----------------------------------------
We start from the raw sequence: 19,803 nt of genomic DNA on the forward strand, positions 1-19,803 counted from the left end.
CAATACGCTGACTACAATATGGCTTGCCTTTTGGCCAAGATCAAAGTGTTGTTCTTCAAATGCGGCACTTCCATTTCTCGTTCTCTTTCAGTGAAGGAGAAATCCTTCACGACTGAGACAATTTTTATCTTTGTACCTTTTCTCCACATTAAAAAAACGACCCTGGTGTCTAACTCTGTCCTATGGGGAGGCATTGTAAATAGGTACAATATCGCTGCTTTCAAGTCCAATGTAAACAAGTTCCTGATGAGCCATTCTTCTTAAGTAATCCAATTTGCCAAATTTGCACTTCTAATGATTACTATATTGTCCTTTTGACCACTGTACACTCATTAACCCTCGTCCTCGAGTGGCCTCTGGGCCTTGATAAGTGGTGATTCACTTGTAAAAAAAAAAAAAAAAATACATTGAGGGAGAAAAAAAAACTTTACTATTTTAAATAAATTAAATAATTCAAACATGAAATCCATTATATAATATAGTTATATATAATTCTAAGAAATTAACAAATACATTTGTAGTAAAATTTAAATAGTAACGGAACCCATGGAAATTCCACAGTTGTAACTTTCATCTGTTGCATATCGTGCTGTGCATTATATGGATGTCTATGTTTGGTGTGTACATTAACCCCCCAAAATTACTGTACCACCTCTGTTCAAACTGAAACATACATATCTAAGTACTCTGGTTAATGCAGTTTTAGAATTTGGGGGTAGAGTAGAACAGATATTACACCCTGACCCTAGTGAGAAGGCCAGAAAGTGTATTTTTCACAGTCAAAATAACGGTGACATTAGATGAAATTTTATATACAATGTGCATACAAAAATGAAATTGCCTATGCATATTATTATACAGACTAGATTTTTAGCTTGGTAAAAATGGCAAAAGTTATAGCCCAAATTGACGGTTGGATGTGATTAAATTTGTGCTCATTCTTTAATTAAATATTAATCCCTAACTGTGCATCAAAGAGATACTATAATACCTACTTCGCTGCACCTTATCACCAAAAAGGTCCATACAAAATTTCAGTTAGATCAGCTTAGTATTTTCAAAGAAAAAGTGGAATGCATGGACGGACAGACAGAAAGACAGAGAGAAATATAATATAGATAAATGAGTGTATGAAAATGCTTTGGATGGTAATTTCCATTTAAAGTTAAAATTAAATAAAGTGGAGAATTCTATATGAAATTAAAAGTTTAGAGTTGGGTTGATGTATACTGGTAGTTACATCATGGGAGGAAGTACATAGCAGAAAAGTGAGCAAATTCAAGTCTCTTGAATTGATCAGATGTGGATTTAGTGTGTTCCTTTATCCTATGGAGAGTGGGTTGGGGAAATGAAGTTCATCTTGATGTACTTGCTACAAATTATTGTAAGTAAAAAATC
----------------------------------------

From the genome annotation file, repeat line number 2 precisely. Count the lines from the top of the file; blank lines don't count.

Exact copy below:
CAATACGCTGACTACAATATGGCTTGCCTTTTGGCCAAGATCAAAGTGTTGTTCTTCAAATGCGGCACTTCCATTTCTCGTTCTCTTTCAGTGAAGGAGAAATCCTTCACGACTGAGACAATTTTTATCTTTGTACCTTTTCTCCACATTAAAAAAACGACCCTGGTGTCTAACTCTGTCCTATGGGGAGGCATTGTAAATAGGTACAATATCGCTGCTTTCAAGTCCAATGTAAACAAGTTCCTGATGAGCCATTCTTCTTAAGTAATCCAATTTGCCAAATTTGCACTTCTAATGATTACTATATTGTCCTTTTGACCACTGTACACTCATTAACCCTCGTCCTCGAGTGGCCTCTGGGCCTTGATAAGTGGTGATTCACTTGTAAAAAAAAAAAAAAAAATACATTGAGGGAGAAAAAAAAACTTTACTATTTTAAATAAATTAAATAATTCAAACATGAAATCCATTATATAATATAGTTATATATAATTCTAAGAAATTAACAAATACATTTGTAGTAAAATTTAAATAGTAACGGAACCCATGGAAATTCCACAGTTGTAACTTTCATCTGTTGCATATCGTGCTGTGCATTATATGGATGTCTATGTTTGGTGTGTACATTAACCCCCCAAAATTACTGTACCACCTCTGTTCAAACTGAAACATACATATCTAAGTACTCTGGTTAATGCAGTTTTAGAATTTGGGGGTAGAGTAGAACAGATATTACACCCTGACCCTAGTGAGAAGGCCAGAAAGTGTATTTTTCACAGTCAAAATAACGGTGACATTAGATGAAATTTTATATACAATGTGCATACAAAAATGAAATTGCCTATGCATATTATTATACAGACTAGATTTTTAGCTTGGTAAAAATGGCAAAAGTTATAGCCCAAATTGACGGTTGGATGTGATTAAATTTGTGCTCATTCTTTAATTAAATATTAATCCCTAACTGTGCATCAAAGAGATACTATAATACCTACTTCGCTGCACCTTATCACCAAAAAGGTCCATACAAAATTTCAGTTAGATCAGCTTAGTATTTTCAAAGAAAAAGTGGAATGCATGGACGGACAGACAGAAAGACAGAGAGAAATATAATATAGATAAATGAGTGTATGAAAATGCTTTGGATGGTAATTTCCATTTAAAGTTAAAATTAAATAAAGTGGAGAATTCTATATGAAATTAAAAGTTTAGAGTTGGGTTGATGTATACTGGTAGTTACATCATGGGAGGAAGTACATAGCAGAAAAGTGAGCAAATTCAAGTCTCTTGAATTGATCAGATGTGGATTTAGTGTGTTCCTTTATCCTATGGAGAGTGGGTTGGGGAAATGAAGTTCATCTTGATGTACTTGCTACAAATTATTGTAAGTAAAAAATC